For fast and simple development, there are numerous Java IDEs available with huge amounts of components to expand the engineer’s productivity by enhancing code quality and execution. Most of these software development tools are available free of charge, cater to different levels of expertise and some even allow the user base to directly contribute to the advancement of the IDE by developing plugins. The following is a comprehensive rundown of the most popular and easy-to-use IDEs for Java.
1. Netbeans – The smarter, faster and bug free way to code
2. Eclipse – Cloud based Java IDE
Eclipse is a standout among the most famous IDEs for Java that is cloud based, but also has a desktop version. One of the most popular features of Eclipse is its code auto-completion, which saves time as the developers never have to look at the API documents. Just like NetBeans, Eclipse is open source, so the users can contribute to both the cloud based and desktop IDEs by creating their own plug-ins to customize Eclipse to meet their specific needs.
3. IntelliJ – The most intelligent Java IDE
IntelliJ is an IDE for Java with two versions, the Ultimate Edition, which unlike NetBeans or Eclipse isn’t free, and the Community Edition, which is free and open source. IntelliJ is known for catching developer’s mistakes during coding, which saves time and improves development productivity.
4. Android Studio – Android IDE based on IntelliJ IDEA
Android Studio by Google is an IDE that is based on the IntelliJ IDEA, and it is specifically for for Android developers. Android Studio can be used on multiple platforms: Windows, Mac OS X and Linux. Android studio is available for free.
5. jCreator – Java IDE
jCreator is an IDE that claims to be the most productive and reliable because it is written in C++. It is used by beginners and experts alike, and it takes pride in some its features which include a robust customization, easy debugger interface, integrated project management and code auto-completion. Unlike some of the earlier mentioned IDEs, jCreator does not have a free version.
6. jBuilder – Java IDE
jBuilder is a development tool for creating enterprise Java applications originally developed by Borland, but later purchased by Embarcadero. jBuilder concentrates on improving efficiency by providing new and existing comprehensive code, and by increasing code quality and performance. jBuilder is a closed-source software, and its source code cannot be changed, studied or distributed.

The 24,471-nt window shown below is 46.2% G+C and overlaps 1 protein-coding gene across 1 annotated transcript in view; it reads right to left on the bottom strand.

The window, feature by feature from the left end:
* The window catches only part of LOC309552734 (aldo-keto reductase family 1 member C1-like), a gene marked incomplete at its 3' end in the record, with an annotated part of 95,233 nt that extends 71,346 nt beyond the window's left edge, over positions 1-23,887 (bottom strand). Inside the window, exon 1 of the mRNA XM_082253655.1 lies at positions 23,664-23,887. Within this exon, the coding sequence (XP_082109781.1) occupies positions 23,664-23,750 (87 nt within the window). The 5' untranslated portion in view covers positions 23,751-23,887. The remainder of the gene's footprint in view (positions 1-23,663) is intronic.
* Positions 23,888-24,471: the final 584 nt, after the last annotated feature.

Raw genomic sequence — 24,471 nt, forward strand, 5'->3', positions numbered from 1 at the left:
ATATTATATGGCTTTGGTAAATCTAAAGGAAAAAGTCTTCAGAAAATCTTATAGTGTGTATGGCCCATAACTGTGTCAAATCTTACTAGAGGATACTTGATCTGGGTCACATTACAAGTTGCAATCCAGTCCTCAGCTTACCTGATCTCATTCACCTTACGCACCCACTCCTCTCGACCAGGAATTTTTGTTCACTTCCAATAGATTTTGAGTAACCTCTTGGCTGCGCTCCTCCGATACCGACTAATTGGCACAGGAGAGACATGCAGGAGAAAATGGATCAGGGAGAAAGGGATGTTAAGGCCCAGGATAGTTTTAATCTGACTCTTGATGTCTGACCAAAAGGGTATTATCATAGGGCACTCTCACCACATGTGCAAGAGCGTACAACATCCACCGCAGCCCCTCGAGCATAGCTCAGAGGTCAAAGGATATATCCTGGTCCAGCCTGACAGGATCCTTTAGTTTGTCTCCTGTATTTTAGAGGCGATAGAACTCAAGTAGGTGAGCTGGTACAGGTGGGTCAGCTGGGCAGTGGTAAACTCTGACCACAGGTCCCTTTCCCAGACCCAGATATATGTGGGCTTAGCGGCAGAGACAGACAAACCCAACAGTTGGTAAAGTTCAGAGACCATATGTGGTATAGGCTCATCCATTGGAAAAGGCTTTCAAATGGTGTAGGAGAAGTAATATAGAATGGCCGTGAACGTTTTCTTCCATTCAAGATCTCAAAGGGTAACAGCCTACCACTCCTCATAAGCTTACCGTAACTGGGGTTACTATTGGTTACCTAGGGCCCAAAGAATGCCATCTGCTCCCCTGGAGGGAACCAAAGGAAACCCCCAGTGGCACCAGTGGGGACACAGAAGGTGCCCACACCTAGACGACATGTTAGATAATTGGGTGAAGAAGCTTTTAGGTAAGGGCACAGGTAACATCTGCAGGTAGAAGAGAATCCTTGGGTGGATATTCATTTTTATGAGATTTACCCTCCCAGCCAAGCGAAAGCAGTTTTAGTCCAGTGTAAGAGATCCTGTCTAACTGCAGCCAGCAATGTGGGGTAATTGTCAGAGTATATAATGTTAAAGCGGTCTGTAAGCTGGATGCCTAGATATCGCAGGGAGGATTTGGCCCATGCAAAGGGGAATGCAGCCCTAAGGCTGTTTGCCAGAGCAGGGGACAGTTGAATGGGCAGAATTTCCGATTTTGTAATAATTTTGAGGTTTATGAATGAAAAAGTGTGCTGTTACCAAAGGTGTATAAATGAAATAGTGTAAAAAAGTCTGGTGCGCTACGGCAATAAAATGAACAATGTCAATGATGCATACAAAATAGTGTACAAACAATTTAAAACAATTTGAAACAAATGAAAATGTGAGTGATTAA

7. Dr. Java – Java IDE
Dr. Java is another Java development software used for educational purposes by junior developers and students. Dr. Java does come with various features for more professional users and yet it is available for free under a BSD-style licence. Dr. Java is also under constant development at Rice University.
8. SnapCode (formly Java Inventor) – Java IDE
SnapCode is a free Java IDE for creating applications and sites by junior developers. SnapCode reduces the learning curve for Java by allowing its users to quickly create apps, graphically design pages, create tables and queries, as well as manage data. SnapCode enables its users to create rich applications full of interesting features without having to learn a stockpile of other technologies.
9. jDeveloper – Java IDE by Oracle
jDeveloper is an IDE by Oracle that aims to facilitate the process of application development by producing a leading-edge coding environment while focusing on the visual and declarative features of application development. jDeveloper offers different code editors and expands the developers’ productivity utilizing components, for example, code auditing, integrated testing and profiling.
10. BlueJ – Beginners Java IDE
BlueJ is a free IDE outfitted towards junior Java engineers and utilized generally for education, so its configuration is somewhat different compared with other IDEs. BlueJ concentrates on items for applications that are under development, and its clear interface makes it an easy to use IDE for beginners.
11. jGRASP – Java IDE
jGRASP is another popular IDE for Java that is centered around visualization, and can be used on Windows and Mac OS, as well as on Linux, but only in a form of a ZIP file. jGRASP concentrates on the representation of the application that is being made with a specific end goal to make the source code more readable. jGRASP is accessible for free and its advancement has been supported by the National Science Foundation.
Creating applications utilizing one of the IDEs for Java can be a rewarding experience given the fact that there is a plethora of different tools and software features available to developers with diverse levels of ability.